This is a long overdue post.
Back in October I took advantage of DataRobotic’s evaluation program, obtaining a DroboElite for a 30-day period for testing.
I finished up my testing and data gathering in November. My plans included comparing the iSCSI performance of the iSCSI DroboElite with server-based iSCSI target solutions such as Nexenta.
Life, work (my day job) and the sometimes unavoidable complexities of building a home server pushed my final writeup out. And out… more family and more work.
Here it is, mid February, and Data Robotics has made new announcements of business-class offerings, and I started to feel pretty bad about blowing off my final words on the DroboElite. I know a few people over at Drobo, and they went out of their way to make sure that I could get access to the DroboElite, and I didn’t live up to my end of the deal in the time frame that I suggested.
I took extensive performance data, driven by the benchmark “fio” written by Jens Axboe. It’s a very flexible benchmarking tool, I suggest you check it out. I will not present the data here, however, as there were serious outliers in every dataset that I took, that I later attributed to the compiled version of “fio” I was running on my test platform (Mac mini).
I tested with 5 new Samsung Spinpoint F3 HD103SJ 1TB drives, trying both single and dual parity modes.
Single host performance was excellent, with both random and sequential read and write performance being very good, both for larger block sizes (bandwidth) and smaller block (IOPs). I was able to get a very high percentage of the maximum expected bandwidth from the larger block testing, anywhere from 60-90MB/s. Mixed read-write performance was significantly less optimal, specifically 4k and 8k mixed random read-write.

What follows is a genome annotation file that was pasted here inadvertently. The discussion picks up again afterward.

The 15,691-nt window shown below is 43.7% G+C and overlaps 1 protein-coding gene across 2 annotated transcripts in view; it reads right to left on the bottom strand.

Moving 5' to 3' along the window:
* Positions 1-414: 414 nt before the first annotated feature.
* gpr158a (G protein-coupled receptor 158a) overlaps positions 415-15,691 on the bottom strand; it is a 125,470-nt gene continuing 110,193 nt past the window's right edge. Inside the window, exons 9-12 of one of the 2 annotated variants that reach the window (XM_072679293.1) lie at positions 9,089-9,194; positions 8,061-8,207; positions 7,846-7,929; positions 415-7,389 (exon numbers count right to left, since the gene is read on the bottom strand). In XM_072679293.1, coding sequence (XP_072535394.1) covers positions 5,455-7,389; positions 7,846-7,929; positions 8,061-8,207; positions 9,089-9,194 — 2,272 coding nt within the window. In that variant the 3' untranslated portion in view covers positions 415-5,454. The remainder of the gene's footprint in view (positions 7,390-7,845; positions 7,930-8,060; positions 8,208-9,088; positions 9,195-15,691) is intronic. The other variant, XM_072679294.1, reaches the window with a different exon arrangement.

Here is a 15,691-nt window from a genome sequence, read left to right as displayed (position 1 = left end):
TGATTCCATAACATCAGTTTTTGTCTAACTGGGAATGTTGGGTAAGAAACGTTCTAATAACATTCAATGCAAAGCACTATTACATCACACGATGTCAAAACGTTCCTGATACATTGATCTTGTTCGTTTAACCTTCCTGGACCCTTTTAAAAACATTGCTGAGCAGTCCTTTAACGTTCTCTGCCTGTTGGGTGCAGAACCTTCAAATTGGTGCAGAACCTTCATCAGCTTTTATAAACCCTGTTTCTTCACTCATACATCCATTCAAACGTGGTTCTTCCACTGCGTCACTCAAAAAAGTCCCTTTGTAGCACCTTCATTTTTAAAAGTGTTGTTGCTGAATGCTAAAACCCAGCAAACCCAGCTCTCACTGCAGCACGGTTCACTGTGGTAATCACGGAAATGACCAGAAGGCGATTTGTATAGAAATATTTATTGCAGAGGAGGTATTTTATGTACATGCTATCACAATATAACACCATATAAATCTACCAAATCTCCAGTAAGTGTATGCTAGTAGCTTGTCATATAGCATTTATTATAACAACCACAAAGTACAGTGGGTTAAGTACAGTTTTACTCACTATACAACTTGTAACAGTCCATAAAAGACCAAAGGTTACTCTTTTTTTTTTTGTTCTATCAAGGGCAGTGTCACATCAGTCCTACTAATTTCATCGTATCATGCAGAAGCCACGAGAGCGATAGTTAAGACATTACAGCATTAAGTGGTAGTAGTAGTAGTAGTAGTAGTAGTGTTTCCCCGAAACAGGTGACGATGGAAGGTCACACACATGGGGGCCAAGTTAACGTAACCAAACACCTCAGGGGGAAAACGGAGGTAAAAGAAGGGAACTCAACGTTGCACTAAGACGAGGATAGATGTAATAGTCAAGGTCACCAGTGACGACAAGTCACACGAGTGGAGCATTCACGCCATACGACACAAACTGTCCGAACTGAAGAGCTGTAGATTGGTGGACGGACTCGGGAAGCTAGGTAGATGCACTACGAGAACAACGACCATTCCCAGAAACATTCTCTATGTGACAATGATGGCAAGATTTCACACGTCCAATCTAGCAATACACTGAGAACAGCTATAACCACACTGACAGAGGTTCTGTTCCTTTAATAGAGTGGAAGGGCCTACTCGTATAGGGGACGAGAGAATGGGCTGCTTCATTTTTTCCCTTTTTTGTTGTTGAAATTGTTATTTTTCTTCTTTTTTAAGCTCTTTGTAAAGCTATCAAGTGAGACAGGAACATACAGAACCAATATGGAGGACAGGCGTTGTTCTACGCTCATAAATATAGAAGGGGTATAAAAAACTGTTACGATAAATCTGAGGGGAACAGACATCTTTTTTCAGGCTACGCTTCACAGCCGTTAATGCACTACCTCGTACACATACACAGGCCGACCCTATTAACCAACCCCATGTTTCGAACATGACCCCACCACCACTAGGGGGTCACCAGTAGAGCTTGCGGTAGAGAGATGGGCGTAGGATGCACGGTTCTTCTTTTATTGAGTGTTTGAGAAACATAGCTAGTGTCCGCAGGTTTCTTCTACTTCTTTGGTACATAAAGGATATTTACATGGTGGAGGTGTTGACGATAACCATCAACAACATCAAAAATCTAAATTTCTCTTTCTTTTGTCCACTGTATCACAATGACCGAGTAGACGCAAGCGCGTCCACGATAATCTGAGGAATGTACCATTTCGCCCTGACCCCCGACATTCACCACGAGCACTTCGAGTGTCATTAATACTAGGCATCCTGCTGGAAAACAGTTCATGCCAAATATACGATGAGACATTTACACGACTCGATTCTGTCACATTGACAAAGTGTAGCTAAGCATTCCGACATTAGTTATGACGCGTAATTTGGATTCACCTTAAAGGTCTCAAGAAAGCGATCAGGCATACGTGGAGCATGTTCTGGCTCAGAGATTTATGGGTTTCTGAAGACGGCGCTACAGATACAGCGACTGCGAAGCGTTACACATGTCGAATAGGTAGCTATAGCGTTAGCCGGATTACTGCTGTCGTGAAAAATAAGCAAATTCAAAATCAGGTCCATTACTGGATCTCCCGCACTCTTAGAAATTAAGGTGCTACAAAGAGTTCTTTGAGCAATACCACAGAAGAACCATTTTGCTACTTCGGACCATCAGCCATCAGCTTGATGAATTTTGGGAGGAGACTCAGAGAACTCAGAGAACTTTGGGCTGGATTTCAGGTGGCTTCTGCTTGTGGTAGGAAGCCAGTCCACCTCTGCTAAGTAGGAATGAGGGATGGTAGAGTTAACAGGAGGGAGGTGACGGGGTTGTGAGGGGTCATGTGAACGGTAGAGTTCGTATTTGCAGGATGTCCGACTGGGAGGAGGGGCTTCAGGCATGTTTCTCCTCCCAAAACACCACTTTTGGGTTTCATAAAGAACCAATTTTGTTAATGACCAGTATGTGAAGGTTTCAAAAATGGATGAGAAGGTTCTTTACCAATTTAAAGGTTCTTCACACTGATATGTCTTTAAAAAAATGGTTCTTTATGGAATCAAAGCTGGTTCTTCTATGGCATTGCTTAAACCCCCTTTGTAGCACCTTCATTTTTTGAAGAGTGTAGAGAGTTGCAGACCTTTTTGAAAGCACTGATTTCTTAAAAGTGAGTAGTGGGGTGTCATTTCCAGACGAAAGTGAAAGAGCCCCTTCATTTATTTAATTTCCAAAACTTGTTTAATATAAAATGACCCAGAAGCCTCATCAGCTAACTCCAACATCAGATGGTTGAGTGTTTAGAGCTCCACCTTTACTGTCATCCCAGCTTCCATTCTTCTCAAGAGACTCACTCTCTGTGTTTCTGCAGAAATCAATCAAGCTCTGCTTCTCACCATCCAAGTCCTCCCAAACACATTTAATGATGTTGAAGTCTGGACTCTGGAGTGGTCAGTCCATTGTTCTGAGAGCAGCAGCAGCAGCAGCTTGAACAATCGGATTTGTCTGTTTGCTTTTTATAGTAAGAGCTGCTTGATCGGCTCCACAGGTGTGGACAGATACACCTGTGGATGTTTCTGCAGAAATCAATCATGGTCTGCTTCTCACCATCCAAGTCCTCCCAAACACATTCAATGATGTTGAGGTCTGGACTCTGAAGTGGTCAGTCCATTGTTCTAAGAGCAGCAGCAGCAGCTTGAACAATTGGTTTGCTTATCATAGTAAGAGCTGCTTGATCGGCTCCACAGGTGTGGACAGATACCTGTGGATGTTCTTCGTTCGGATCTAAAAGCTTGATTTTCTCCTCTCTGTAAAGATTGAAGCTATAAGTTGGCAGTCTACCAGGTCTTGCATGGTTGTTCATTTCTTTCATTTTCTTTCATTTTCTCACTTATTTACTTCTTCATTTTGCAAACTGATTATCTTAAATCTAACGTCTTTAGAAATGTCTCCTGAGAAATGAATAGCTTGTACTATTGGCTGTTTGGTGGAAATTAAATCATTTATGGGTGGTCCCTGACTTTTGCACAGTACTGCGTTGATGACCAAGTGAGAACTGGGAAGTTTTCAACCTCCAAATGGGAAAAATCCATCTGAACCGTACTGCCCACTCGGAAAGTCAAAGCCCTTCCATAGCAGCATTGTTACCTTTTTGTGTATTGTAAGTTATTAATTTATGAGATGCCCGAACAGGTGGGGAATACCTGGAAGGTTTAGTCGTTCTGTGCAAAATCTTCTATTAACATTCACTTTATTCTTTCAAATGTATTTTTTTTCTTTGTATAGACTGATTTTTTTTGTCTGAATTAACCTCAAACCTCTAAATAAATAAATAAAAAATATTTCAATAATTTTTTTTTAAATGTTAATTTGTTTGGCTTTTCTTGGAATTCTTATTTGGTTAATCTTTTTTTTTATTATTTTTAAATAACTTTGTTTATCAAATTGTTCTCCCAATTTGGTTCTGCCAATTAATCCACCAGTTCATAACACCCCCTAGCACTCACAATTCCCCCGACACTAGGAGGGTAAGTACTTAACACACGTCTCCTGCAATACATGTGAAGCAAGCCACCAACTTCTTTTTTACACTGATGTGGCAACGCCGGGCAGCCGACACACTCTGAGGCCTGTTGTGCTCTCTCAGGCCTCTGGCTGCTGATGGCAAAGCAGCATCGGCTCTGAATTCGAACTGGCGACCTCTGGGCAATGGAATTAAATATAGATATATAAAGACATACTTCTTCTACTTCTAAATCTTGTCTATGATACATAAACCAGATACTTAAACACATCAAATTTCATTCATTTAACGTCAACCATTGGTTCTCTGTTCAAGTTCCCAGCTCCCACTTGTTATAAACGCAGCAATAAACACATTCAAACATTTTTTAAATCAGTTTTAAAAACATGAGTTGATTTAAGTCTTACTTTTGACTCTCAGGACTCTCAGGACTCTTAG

Multiple host performance mirrored the results of the single-host performance. With 2 hosts doing large-block sequential IO, I was able to get nearly 100MB/sec combined between the two hosts. Mixed read-write performance was less than optimal, similar to the single host testing.
The above performance patterns, while not sufficient for “enterprise” levels of IO from several hosts, is certainly viable for SMB and professional offices. More importantly, like it’s smaller SOHO brethren, the DroboElite is easy to set up, and a Drobo customer isn’t going to need a consultant to get it going, and to maintain it.
Conversion to double parity, in my case going from 4+1 RAID 5 up to 4+2 double parity RAID, was painless. A couple of clicks in the GUI, and off you go. Conversion back to single parity was just as easy. Compare this to ZFS, where you cannot convert a RAID-Z directly, nor can you expand it. You can replace drives (increasing in size along the way) or add other RAID-Z groups to a zpool, but you cannot made the RAID-Z group “wider” or add additional parity.
Speaking of ZFS, I struggled for weeks (several 10′s of hours all in all) coming up with a ZFS solution that I was happy with. If I were a business professional, those hours would have been lost to the business. I’m still not completely satisfied with my ZFS file server. If I owned this Drobo, I would have spent my time playing with other things, rather than rebuilding file servers over and over in order to come up with a satisfactory ZFS solution for my needs.
Where does the DroboElite fit today given the new announcements? Looking at the specs, it seems that the DroboElite is either morphing into, or being replaced by the B800i. I have my suspicions as to what the actual details are, but will withhold speculation until I learn more.
Disclosure: I’ve worked with a couple of people who are now at Data Robotics. They made it possible for me to do this evaluation. But they haven’t asked me to color my responses in any way.